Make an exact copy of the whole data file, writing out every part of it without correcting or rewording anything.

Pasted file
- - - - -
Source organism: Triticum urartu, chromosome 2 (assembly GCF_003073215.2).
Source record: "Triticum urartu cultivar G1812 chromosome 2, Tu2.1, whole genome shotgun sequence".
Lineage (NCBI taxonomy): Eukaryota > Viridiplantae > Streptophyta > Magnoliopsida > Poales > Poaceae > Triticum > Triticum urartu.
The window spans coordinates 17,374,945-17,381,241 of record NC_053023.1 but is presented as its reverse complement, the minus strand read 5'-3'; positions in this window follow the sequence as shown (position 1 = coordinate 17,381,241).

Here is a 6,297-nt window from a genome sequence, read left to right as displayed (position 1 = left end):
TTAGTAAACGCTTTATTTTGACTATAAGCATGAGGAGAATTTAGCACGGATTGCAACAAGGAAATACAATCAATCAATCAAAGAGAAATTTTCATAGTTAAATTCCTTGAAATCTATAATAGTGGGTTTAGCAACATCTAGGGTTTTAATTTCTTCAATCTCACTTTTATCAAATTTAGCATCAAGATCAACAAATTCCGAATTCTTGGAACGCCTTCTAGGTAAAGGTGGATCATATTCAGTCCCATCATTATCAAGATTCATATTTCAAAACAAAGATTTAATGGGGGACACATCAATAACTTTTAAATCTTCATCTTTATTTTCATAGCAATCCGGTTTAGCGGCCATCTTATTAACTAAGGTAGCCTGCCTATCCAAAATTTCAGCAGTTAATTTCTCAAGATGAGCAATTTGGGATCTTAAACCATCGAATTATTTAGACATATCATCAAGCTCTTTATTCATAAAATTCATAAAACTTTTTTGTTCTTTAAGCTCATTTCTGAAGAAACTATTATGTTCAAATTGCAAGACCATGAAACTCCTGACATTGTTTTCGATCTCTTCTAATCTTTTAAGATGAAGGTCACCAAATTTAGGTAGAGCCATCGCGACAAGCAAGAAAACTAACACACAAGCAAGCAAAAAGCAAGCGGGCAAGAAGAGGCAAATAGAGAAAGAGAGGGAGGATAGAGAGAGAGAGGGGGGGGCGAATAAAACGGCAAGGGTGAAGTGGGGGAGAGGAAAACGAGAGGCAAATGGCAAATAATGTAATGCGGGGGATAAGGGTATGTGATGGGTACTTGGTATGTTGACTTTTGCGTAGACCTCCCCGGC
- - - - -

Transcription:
Source organism: Triticum urartu, chromosome 2 (assembly GCF_003073215.2).
Source record: "Triticum urartu cultivar G1812 chromosome 2, Tu2.1, whole genome shotgun sequence".
Lineage (NCBI taxonomy): Eukaryota > Viridiplantae > Streptophyta > Magnoliopsida > Poales > Poaceae > Triticum > Triticum urartu.
The window spans coordinates 17,374,945-17,381,241 of record NC_053023.1 but is presented as its reverse complement, the minus strand read 5'-3'; positions in this window follow the sequence as shown (position 1 = coordinate 17,381,241).

Here is a 6,297-nt window from a genome sequence, read left to right as displayed (position 1 = left end):
TTAGTAAACGCTTTATTTTGACTATAAGCATGAGGAGAATTTAGCACGGATTGCAACAAGGAAATACAATCAATCAATCAAAGAGAAATTTTCATAGTTAAATTCCTTGAAATCTATAATAGTGGGTTTAGCAACATCTAGGGTTTTAATTTCTTCAATCTCACTTTTATCAAATTTAGCATCAAGATCAACAAATTCCGAATTCTTGGAACGCCTTCTAGGTAAAGGTGGATCATATTCAGTCCCATCATTATCAAGATTCATATTTCAAAACAAAGATTTAATGGGGGACACATCAATAACTTTTAAATCTTCATCTTTATTTTCATAGCAATCCGGTTTAGCGGCCATCTTATTAACTAAGGTAGCCTGCCTATCCAAAATTTCAGCAGTTAATTTCTCAAGATGAGCAATTTGGGATCTTAAACCATCGAATTATTTAGACATATCATCAAGCTCTTTATTCATAAAATTCATAAAACTTTTTTGTTCTTTAAGCTCATTTCTGAAGAAACTATTATGTTCAAATTGCAAGACCATGAAACTCCTGACATTGTTTTCGATCTCTTCTAATCTTTTAAGATGAAGGTCACCAAATTTAGGTAGAGCCATCGCGACAAGCAAGAAAACTAACACACAAGCAAGCAAAAAGCAAGCGGGCAAGAAGAGGCAAATAGAGAAAGAGAGGGAGGATAGAGAGAGAGAGGGGGGGGCGAATAAAACGGCAAGGGTGAAGTGGGGGAGAGGAAAACGAGAGGCAAATGGCAAATAATGTAATGCGGGGGATAAGGGTATGTGATGGGTACTTGGTATGTTGACTTTTGCGTAGACCTCCCCGGC